Goodreads helps you keep track of books you want to read.
Start by marking “The Turn Of The Screw And Other Short Fiction” as Want to Read:
The Turn Of The Screw And Other Short Fiction
Enlarge cover
Rate this book
Clear rating
Open Preview

The Turn Of The Screw And Other Short Fiction

3.79 of 5 stars 3.79  ·  rating details  ·  2,496 ratings  ·  130 reviews
To read a story by Henry James is to enter a world--a rich, perfectly crafted domain of vivid language and splendid, complex characters. Devious children, sparring lovers, capricious American girls, obtuse bachelors, sibylline spinsters and charming Europeans populate these five fascinating "Nouvelles" --works which represent the author in both his early and late phases. F ...more
Hardcover, 403 pages
Published September 1st 1981 by Turtleback Books
more details... edit details

Friend Reviews

To see what your friends thought of this book, please sign up.

Reader Q&A

To ask other readers questions about The Turn Of The Screw And Other Short Fiction, please sign up.

Be the first to ask a question about The Turn Of The Screw And Other Short Fiction

This book is not yet featured on Listopia. Add this book to your favorite list »

Community Reviews

(showing 1-30 of 3,000)
filter  |  sort: default (?)  |  rating details
John Guild
Henry James is an undeniable pain-in-the-ass to read. The sentences just meander along, picking up extra clauses like lint and dander, until they become so fluffy you can barely identify their original shape. Syntactically speaking, he is hard work, harder than Conrad, and about as hard as Proust.
But he is great. This is an unbelievable work of fiction--one of the best horror stories in the English language. It is loaded with meaning, yet it is deliciously ambiguous. You could spend months argui
...more
Teresa
Also includes "Washington Square," "Daisy Miller," "The Beast in the Jungle," and "The Jolly Corner" -- all 5 star stories.
1.1
'It was agreeable, it was delightful, it was miserable.'

It was really tough to read, there were no pictures, and it wasn't particularly lively or action-packed. Excuses within excuses. Literature requires tougher stuff, and there's no point in getting offended because sensibilities have changed. So, yes, these stories don't translate well into the contemporary appetite, but James' craft is so apparent that it shouldn't matter. It can be a struggle to read pages so dense with prose, but in the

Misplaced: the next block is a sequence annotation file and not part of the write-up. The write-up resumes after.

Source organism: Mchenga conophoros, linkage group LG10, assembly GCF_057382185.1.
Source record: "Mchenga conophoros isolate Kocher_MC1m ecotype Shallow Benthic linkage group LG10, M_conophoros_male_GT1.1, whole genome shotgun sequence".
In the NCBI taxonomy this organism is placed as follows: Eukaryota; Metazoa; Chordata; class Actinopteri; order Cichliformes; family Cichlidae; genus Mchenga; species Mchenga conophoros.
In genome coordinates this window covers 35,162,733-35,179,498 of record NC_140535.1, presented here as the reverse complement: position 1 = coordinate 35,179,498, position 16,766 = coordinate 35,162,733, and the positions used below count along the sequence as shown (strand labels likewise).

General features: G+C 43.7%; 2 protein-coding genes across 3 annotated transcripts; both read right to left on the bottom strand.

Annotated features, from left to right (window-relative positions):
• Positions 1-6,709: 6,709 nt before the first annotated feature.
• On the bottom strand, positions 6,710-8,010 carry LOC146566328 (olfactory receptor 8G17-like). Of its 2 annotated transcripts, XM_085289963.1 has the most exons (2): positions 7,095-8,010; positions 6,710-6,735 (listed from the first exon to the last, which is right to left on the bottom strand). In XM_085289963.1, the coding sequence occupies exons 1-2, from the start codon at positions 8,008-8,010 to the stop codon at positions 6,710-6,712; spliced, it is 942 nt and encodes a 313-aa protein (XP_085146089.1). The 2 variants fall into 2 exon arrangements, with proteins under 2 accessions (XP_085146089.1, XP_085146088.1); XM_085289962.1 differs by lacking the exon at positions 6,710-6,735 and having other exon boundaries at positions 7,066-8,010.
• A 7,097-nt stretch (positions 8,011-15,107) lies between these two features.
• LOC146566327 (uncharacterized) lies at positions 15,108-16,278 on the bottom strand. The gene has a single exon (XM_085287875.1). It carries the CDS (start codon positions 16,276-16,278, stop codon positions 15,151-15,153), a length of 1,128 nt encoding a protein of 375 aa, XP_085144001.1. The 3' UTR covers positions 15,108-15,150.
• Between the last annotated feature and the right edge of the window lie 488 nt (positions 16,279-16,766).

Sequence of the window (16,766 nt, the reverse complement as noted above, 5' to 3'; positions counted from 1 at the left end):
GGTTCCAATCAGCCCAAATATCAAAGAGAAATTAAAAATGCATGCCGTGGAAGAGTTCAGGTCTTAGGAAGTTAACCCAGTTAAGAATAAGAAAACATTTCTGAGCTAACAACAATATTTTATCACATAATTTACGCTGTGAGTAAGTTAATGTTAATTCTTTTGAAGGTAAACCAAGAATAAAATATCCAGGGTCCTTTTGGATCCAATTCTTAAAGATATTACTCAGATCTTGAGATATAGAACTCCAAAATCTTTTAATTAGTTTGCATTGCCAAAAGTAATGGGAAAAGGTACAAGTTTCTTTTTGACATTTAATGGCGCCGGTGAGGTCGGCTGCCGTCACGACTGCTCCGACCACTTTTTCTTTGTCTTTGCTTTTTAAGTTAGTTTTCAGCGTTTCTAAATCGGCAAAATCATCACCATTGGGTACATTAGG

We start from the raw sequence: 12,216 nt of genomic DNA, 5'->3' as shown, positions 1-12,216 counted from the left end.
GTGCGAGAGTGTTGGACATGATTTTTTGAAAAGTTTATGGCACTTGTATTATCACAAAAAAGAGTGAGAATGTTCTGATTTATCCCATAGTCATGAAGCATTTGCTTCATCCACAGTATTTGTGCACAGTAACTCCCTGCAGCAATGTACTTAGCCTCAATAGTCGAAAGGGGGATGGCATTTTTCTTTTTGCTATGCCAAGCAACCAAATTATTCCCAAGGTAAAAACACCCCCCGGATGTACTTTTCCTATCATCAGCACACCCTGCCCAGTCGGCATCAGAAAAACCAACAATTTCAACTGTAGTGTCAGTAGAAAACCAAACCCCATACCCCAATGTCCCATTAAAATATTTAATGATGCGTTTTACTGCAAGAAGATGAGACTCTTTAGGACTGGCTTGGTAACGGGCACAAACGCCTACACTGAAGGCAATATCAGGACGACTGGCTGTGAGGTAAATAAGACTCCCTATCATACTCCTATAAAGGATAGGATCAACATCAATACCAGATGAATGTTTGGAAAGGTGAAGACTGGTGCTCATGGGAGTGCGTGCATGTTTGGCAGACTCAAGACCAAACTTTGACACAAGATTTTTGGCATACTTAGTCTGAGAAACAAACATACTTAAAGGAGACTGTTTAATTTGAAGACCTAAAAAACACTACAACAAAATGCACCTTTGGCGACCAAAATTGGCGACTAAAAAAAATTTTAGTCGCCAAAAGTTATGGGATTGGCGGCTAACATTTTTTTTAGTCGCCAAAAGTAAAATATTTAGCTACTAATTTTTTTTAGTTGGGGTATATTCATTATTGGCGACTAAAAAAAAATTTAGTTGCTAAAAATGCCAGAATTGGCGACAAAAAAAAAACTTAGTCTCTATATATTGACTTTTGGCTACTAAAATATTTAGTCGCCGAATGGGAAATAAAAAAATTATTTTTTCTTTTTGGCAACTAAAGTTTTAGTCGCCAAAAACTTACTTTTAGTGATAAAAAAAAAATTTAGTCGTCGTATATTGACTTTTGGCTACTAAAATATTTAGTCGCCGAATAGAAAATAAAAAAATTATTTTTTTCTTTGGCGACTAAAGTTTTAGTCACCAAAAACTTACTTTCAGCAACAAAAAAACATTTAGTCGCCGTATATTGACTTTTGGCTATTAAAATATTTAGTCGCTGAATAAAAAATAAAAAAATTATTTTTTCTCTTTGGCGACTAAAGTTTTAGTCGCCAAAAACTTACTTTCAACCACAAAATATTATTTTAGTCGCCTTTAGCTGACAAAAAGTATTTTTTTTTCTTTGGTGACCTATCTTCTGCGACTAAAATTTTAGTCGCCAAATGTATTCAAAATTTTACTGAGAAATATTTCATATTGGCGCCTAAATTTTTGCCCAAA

...more
Jennifer
30. Turn of the Screw by Henry James

This story, for me, was like a recipe that required me to chop a lot of vegetables before I could start cooking. In the end, I immensely enjoyed this psychologically driven suspense story. The story centers around a governess who is newly employed to a lonely house with several other servants and two beautiful children, Flora and Miles. Their uncle is the guardian and he stays off premises in London. Right away, the governess begins to see strange, "unnatural"
...more
Daniel
I put this collection down with the sense that its affect - which I may or may not be aware of in these days to come - will extend well into the future. Reading these stories was a joy for the act itself. James' prose is full and deep and intelligent, and I had to pay close attention to the rhythm and direction of his long, frequently-punctuated sentences to follow its intent. With this language, James constructs the inner world and thoughts of his characters and their societies, and traces the ...more
Chloe
Aug 06, 2008 Chloe rated it 1 of 5 stars  ·  review of another edition
Recommended to Chloe by: Mom
Painful. Just painful. Sentences that turn into multi-page epics that leave me wondering whether James' typewriter may have been malfunctioning so he just made do with commas instead. Only a 20-30 pages in to Turn of the Screw and I'm really trying hard not to put it down in disgust. I have to keep repeating my mantra to myself: "They are classics for a reason. They are classics for a reason." Someone liked them enough for them to stay in print this long, I just have to find out what gripped the ...more